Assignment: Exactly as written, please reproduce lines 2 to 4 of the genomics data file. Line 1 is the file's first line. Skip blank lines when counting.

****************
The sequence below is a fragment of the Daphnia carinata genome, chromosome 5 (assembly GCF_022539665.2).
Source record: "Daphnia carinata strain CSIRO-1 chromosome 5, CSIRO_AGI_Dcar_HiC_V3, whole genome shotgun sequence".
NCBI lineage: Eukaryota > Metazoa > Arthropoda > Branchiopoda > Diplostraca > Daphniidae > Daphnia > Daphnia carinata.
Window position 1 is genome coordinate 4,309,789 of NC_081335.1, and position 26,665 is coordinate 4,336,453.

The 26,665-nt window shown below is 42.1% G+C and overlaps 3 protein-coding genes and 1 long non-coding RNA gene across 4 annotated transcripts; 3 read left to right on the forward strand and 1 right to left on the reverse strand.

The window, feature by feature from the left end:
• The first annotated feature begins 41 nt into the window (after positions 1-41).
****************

Source record: "Daphnia carinata strain CSIRO-1 chromosome 5, CSIRO_AGI_Dcar_HiC_V3, whole genome shotgun sequence".
NCBI lineage: Eukaryota > Metazoa > Arthropoda > Branchiopoda > Diplostraca > Daphniidae > Daphnia > Daphnia carinata.
Window position 1 is genome coordinate 4,309,789 of NC_081335.1, and position 26,665 is coordinate 4,336,453.